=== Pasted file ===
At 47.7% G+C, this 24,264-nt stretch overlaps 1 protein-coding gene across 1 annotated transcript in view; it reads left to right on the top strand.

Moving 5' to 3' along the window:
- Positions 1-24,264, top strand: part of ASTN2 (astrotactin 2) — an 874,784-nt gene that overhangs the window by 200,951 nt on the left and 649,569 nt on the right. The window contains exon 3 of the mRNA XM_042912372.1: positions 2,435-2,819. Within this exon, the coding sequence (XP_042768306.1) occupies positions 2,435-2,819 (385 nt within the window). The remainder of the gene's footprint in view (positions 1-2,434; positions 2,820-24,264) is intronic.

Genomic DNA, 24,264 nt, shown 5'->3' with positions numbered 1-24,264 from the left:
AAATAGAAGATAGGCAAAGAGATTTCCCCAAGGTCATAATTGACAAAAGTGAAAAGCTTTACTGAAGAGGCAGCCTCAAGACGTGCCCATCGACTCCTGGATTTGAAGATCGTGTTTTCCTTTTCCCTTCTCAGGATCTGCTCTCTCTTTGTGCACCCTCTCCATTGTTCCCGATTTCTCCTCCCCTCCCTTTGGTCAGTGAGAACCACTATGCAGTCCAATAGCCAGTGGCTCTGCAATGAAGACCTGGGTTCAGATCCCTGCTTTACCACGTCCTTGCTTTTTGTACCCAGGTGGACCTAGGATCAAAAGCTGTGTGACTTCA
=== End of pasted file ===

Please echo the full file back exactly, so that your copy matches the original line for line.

At 47.7% G+C, this 24,264-nt stretch overlaps 1 protein-coding gene across 1 annotated transcript in view; it reads left to right on the top strand.

Moving 5' to 3' along the window:
- Positions 1-24,264, top strand: part of ASTN2 (astrotactin 2) — an 874,784-nt gene that overhangs the window by 200,951 nt on the left and 649,569 nt on the right. The window contains exon 3 of the mRNA XM_042912372.1: positions 2,435-2,819. Within this exon, the coding sequence (XP_042768306.1) occupies positions 2,435-2,819 (385 nt within the window). The remainder of the gene's footprint in view (positions 1-2,434; positions 2,820-24,264) is intronic.

Genomic DNA, 24,264 nt, shown 5'->3' with positions numbered 1-24,264 from the left:
AAATAGAAGATAGGCAAAGAGATTTCCCCAAGGTCATAATTGACAAAAGTGAAAAGCTTTACTGAAGAGGCAGCCTCAAGACGTGCCCATCGACTCCTGGATTTGAAGATCGTGTTTTCCTTTTCCCTTCTCAGGATCTGCTCTCTCTTTGTGCACCCTCTCCATTGTTCCCGATTTCTCCTCCCCTCCCTTTGGTCAGTGAGAACCACTATGCAGTCCAATAGCCAGTGGCTCTGCAATGAAGACCTGGGTTCAGATCCCTGCTTTACCACGTCCTTGCTTTTTGTACCCAGGTGGACCTAGGATCAAAAGCTGTGTGACTTCA